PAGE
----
Expat Next Door: Aya From Japan

aya watanabe prague
Photo: Rudolf Kryl

Let’s discover, how many wonderful and creative foreigners live in the Czech Republic!

Aya Watanabe was born in Hokkaido, Japan, and started dancing at the age of four after seeing her very first ballet performance.

She has performed on stages all over the world, including in Colombia, the USA, Japan, Germany, and other countries. In 2005, she joined the Roxey Ballet in New Jersey. Since 2009, she has been with the Czech National Ballet currently under the direction of Filip Barankiewicz, wherein in the 2015/16 season, she was named a demi-soloist and in the 2016/17 season a soloist.

Aya is a foreigner who might live next door.

1. Why did you decide to move, and how long have you been living in  Prague?

I applied to take a part in The Czech National Ballet’s public audition in 2009, after I received an invitation to attend I flew from New York where I was a freelancer. At the audition there are over a hundred dancers, the competition was quite high, especially, I’m not Czech, not European.. an Asian.

But very weirdly somehow I felt like I belonged in this place. I hoped so much that I will come back to this studio and spend my days here. Then I was one of three dancers to be chosen to get a contract. The other two were Czech dancers from the state conservatory, (they are now married and still dancing with me in the theatre, I adore them both!) I think I was just really lucky.. and that’s how I’m here till this day, 12 seasons later.

2. Your very first impression after relocation. What had surprised you

How cheap and good the beer was! My colleagues quickly introduced me to Czech beer culture and I grew into it. Now every time when I’m back in my country, a small beer feels very pricey.

At the beginning time I found most of customer services were not so helpful, restaurants and public offices. I didn’t mean to expect friendliness, but often I felt ignored. The foreign police visits were nerve-wracking for me for many years. Only in recent years I’m throwing my very imperfect Czech here and there and I manage better, sometimes I get to share the giggles with whoever comes to encounter my risky Czech.

Aya Watanabe prague morning
Photo: Serghei Gherciu
Aya Watanabe prague morning
Photo: Serghei Gherciu

3. What do you do for a living?

I’m a full-time ballerina and a certified Gyrotonic trainer. I dance every day and if not I’m still in the studio or sewing my shoes on the side. Though it’s hard work mentally and physically, I’m happy for doing what I do every day.

In this time of pandemic, we were unable to perform, it was the longest time we could not share our art form with the audience live at the theatre. We had online viewings and TV program to keep us connected but the experience to visit the theatre is different, it’s so much more beautiful, you will feel it, the interior of the building, the seats, the energy from the dancers, and the sound of the orchestra.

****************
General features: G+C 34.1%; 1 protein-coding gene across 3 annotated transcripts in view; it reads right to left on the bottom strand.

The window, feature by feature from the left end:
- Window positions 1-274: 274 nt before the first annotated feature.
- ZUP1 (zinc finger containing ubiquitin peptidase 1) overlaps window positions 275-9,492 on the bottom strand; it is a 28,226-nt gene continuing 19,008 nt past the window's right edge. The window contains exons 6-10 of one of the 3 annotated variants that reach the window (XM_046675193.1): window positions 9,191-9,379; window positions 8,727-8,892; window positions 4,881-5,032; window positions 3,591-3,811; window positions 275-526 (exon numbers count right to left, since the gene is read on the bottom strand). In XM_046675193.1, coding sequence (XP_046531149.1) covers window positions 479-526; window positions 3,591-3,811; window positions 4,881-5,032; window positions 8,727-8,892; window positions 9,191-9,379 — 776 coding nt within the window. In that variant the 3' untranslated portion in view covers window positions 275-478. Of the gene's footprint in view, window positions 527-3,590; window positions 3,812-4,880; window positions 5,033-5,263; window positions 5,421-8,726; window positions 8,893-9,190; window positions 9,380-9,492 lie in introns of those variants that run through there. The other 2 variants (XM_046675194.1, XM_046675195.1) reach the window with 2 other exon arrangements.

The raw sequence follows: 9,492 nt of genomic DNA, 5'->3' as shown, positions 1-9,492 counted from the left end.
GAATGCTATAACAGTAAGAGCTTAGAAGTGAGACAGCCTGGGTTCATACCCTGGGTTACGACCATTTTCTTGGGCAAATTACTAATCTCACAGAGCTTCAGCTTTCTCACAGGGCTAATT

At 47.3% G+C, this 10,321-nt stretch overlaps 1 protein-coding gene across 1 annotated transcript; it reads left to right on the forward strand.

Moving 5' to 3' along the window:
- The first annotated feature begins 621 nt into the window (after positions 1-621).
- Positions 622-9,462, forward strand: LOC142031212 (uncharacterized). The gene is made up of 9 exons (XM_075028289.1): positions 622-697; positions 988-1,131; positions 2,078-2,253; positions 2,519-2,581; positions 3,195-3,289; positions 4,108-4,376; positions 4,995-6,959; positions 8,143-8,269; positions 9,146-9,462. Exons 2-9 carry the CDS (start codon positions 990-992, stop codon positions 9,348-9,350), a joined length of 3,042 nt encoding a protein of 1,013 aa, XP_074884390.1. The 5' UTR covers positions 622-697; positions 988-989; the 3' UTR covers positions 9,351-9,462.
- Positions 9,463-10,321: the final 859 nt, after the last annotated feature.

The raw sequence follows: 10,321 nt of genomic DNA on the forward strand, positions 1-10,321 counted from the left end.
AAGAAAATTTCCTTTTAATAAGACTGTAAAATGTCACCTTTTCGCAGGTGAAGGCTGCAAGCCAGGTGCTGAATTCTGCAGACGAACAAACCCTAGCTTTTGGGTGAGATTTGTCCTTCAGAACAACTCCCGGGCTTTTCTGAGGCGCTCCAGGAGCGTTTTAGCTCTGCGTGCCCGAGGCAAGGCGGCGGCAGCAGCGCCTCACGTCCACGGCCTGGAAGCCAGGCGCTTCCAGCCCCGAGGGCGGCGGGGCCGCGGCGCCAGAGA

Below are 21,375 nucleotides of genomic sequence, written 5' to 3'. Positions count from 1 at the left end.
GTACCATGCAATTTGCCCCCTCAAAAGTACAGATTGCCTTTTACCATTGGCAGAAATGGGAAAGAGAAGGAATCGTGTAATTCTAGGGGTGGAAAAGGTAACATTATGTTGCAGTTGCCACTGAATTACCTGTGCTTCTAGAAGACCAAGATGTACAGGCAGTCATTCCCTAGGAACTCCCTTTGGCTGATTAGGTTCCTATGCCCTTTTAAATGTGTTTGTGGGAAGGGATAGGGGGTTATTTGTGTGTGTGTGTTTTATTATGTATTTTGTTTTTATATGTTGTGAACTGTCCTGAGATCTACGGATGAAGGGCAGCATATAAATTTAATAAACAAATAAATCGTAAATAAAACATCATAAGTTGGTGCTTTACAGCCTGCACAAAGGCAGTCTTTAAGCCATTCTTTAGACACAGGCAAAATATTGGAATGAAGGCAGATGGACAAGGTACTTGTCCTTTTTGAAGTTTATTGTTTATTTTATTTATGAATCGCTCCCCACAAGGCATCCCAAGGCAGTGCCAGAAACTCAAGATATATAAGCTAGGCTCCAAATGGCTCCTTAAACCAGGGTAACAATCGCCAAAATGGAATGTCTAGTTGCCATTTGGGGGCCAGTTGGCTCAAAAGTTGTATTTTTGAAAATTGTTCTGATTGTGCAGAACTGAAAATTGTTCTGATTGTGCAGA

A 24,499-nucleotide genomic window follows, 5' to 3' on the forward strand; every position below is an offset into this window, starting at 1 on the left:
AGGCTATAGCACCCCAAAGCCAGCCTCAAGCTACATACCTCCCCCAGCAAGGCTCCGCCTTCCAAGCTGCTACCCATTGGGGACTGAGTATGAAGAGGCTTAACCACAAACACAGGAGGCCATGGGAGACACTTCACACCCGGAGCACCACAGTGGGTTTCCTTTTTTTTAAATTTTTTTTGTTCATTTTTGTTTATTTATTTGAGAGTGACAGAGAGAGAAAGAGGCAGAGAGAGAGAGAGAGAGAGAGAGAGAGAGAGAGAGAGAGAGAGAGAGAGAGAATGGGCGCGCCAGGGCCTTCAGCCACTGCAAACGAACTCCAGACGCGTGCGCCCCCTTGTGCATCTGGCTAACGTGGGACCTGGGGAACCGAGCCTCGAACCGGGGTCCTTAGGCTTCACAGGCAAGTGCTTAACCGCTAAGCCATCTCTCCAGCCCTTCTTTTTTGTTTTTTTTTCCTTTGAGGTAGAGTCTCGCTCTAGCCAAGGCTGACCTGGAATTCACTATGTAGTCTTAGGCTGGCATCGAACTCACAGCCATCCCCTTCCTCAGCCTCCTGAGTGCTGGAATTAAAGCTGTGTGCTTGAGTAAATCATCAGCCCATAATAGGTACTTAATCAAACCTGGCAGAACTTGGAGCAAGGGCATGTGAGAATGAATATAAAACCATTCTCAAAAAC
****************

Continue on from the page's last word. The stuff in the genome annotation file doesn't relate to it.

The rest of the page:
We were just informed by our director that curtain will go up in June! I’m so thrilled to come back to our audience again, I’m so excited after such a long time. We continued to rehearse our program within the regulations and works were in big progress, but without being able to share, it felt so sad and hopeless sometimes. I’m looking forward to finally perform again in June!

4. What does a typical day of rehearsal look like for you? How many hours a day do you rehearse?

Typically about 5-6 hours a day. Starting at 11:30, this is after our 1hour and quarter morning ballet class, ballet class happens every day to condition our bodies and mind to set up for the day ahead. It is kind of like ritual or meditation for me, and it’s nice because we have our pianists and they play for us. They play fun popular songs for turns and jumps or beautiful sad ones for adagio, and that puts me in a good mood.

What I rehearse changes every 2-3 weeks, depends on what we are going to perform in that time. Sometimes I have one program to rehearse all day long, typically happens before the premiere, or sometimes I’m rehearsing 3 different ballets in different styles. Once happened I had 5 different programs to rehearse in one day, switching from studio to studio. It’s a fun memory.

Then if we have performed in the evening it would be reduced to 3-4 hours in the studio then a little bit of break, and move to theatre to prepare ourselves for the performance. Hair, make-up, re-warm up.. etc. Sometimes when we have two performances in one day, we have only ballet class and no rehearsal that day.

5. What tips or advice do you have for someone interested in pursuing a career as a ballerina?

When it comes to the difficult times while pursuing your dance education, remember how far you have come already. All the hard works and time you have put in, appreciate and continue. Be kind to yourself, not to be too critical to you and the others. When good times come stay humble, be thankful for the situation you are in, that you are healthy to do what you do.

Then take care, eat well, sleep well, do what you like besides ballet. So you want to come back to the studio and work hard again.


Photo: Serghei Gherciu
Photo: Serghei Gherciu


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